"So when do they play next?'' an elevator eavesdropper asked two men discussing the U.S. men's Olympic hockey team before Thursday's game between the Flyers and Columbus at the Wells Fargo Center.
"Um, 2022,'' came the response.
Just like that, sometime in the dark of night, sometime in the wee hours of the morning, the 2018 U.S. Olympic hockey team slipped away quietly at the Pyeongchang Olympics, winning both of its games against Slovakia, losing to Slovenia, the athletes from Russia and finally, in a shootout early Wednesday, to the Czech Republic in the quarterfinals.
A team composed of mostly anonymous players ended just as anonymously, their dream of playing for their country fulfilled, their dream of Olympic glory as distant as when they were selected to the team late last year.
"The one thing that we wanted to make sure of when we came into this tournament is that when it ended we'd be proud of how we represented our country," said Tony Granato, the U.S. head coach. "I'm very proud of how we competed and how we played and how we represented our country from the start of the tournament to the end of it.''
He should be. The players on this team, which included four natives of the Philadelphia area, may have expected more, but their country didn't. Theirs was a team assembled in part from what amounted to be a three-game tryout at the Deutschland Cup, composed of players the NHL had long given up on, if they were even good enough to be considered in the first place.
Seeking to stave off embarrassing scores, Jim Johannson, the late Team USA general manager, built a defense-first team and it showed. Only once in their five games did they score more than two goals. They were 0-for-5 on the power play in their 3-2 shootout loss to the Czechs and went 0-for-5 in the deciding shootout, too. Five of their 11 goals were scored by Harvard's Ryan Donato, one of the few players on the roster with a birth year from the 1990s. Troy Terry of the University of Denver had five assists. Jordan Greenway of Boston University scored a goal and was a much-needed physical presence.
"They are fearless,'' U.S. goalie Ryan Zapolski told ESPN during the tournament. "They are just kids having fun. A lot of guys are 12 to 13 years older than them, and when you see the fun and the attitude they play with, it rubs off on a lot of us.''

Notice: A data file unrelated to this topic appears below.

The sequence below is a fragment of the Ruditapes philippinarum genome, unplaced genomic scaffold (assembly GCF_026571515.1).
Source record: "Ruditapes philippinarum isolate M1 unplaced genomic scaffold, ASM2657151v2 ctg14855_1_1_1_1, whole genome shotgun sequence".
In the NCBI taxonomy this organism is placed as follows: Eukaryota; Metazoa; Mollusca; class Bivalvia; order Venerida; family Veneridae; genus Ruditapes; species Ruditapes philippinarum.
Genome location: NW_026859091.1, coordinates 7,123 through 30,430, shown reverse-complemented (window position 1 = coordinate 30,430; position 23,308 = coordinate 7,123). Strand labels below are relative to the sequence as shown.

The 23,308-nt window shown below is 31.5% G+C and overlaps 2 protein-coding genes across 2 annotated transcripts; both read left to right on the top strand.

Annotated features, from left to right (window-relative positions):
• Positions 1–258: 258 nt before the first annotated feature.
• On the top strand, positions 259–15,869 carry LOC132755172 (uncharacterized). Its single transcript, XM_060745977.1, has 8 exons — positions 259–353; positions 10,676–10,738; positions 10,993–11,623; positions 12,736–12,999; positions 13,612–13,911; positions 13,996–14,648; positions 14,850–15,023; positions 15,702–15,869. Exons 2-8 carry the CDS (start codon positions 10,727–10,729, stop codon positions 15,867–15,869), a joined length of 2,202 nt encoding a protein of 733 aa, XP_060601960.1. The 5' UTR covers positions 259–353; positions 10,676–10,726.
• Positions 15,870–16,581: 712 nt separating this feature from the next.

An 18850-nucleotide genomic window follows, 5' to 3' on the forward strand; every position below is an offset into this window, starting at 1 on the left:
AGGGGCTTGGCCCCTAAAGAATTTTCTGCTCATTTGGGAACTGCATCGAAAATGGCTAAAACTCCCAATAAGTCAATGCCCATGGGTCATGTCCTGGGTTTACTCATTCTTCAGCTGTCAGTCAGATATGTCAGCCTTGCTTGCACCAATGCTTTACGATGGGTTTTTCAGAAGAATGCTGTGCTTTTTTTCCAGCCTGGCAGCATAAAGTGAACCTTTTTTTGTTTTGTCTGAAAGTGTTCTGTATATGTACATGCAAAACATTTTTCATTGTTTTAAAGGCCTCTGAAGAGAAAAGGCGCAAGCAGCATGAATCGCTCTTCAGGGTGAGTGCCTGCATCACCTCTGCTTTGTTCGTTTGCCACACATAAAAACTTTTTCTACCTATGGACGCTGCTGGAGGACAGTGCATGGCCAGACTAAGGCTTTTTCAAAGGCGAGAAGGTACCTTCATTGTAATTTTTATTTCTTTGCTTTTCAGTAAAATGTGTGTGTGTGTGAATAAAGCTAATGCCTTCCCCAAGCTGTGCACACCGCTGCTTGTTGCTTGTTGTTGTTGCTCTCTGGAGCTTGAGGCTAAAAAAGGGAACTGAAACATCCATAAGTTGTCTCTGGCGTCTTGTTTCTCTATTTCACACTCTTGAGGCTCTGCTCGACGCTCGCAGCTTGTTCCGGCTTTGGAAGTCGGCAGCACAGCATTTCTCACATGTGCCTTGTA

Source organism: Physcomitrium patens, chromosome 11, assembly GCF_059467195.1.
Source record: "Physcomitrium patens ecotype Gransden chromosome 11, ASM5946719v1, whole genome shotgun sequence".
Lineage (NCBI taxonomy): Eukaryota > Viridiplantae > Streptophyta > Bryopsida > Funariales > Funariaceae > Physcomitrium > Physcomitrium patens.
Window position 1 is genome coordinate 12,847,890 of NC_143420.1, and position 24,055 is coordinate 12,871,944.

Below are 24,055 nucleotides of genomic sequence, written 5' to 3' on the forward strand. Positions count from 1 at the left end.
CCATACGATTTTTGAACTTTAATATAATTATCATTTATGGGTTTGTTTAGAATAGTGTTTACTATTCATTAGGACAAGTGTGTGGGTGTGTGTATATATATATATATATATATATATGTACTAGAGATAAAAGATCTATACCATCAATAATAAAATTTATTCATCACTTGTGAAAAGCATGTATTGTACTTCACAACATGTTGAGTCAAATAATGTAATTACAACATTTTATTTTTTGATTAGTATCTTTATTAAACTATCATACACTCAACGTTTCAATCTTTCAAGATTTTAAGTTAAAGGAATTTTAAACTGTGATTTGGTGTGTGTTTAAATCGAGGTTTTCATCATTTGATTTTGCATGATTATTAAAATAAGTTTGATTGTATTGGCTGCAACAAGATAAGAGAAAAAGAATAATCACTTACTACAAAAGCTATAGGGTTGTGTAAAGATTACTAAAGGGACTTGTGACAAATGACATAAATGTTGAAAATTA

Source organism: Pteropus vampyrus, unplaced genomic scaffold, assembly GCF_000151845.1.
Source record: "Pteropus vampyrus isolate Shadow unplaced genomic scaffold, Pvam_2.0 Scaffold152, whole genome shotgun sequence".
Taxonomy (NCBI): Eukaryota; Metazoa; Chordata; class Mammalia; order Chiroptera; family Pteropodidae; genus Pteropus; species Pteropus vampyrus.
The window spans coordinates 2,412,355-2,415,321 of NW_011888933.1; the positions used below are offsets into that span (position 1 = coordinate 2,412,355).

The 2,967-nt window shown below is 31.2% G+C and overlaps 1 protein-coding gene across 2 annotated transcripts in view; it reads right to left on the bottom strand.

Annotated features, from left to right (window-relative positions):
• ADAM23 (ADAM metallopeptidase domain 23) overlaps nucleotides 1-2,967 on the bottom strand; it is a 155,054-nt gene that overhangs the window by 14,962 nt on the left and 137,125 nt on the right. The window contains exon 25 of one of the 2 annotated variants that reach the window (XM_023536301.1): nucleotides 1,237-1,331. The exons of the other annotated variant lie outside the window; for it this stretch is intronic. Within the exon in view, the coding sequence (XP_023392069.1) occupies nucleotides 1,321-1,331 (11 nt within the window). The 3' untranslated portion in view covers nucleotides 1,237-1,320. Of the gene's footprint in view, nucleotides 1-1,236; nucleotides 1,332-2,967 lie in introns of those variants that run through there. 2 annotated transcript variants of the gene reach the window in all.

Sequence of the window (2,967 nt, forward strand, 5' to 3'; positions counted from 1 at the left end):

Not enough. Zapolski played spectacularly at times. But Johannson's premise that the stage would be too big for an all-star squad of American college players proved a paradox. They shined. The veteran pros collected from the rosters of various European leagues made very little noise.
And attracted very little. Rene Fasel, the sometimes belligerent International Ice Hockey Federation president, blamed high ticket prices and the game's low profile in the host country for crowds of under 5,000 for all but the final few games. When he was asked toward the end of the two-week tournament whether the lack of NHL players might have also affected those numbers, he said, "Maybe.''
Ya think? Fasel of course, is part of the reason they were not there, his oft-contentious power struggle with NHL commissioner Gary Bettman and the NHL owners he represents leading to the league's unpopular decision to bypass Pyeongchang. But Bettman has said the decision not to send NHL players was about shutting down the league for three weeks and the lost revenue that entails, as well as the risk of injury that Olympic participation and a condensed schedule impose, and the cost to the league to staff a team and send it over there.
It's no secret that China represents a market the NHL is interested in. A thinly veiled attempt by Fasel to link the NHL's participation in this Olympics with the 2022 Winter Games in Beijing was met with a shrug by Bettman last spring. As the 2018 Olympic tournament fizzed out like a wet fuse this week, so too did Fasel's combative rhetoric about Beijing in 2022.
"I really hope in 2019, 2020, we can have some discussion and they can make a decision," he said.
Speaking Friday at the MIT Sloan Sports Analytics Conference, Bettman, though, doubled down, mentioning all the aforementioned disruptions and dangers. He'd like his league to play in the summer Games, he said, where the sport debuted in 1920.
Is he negotiating? Probably.
Will it work?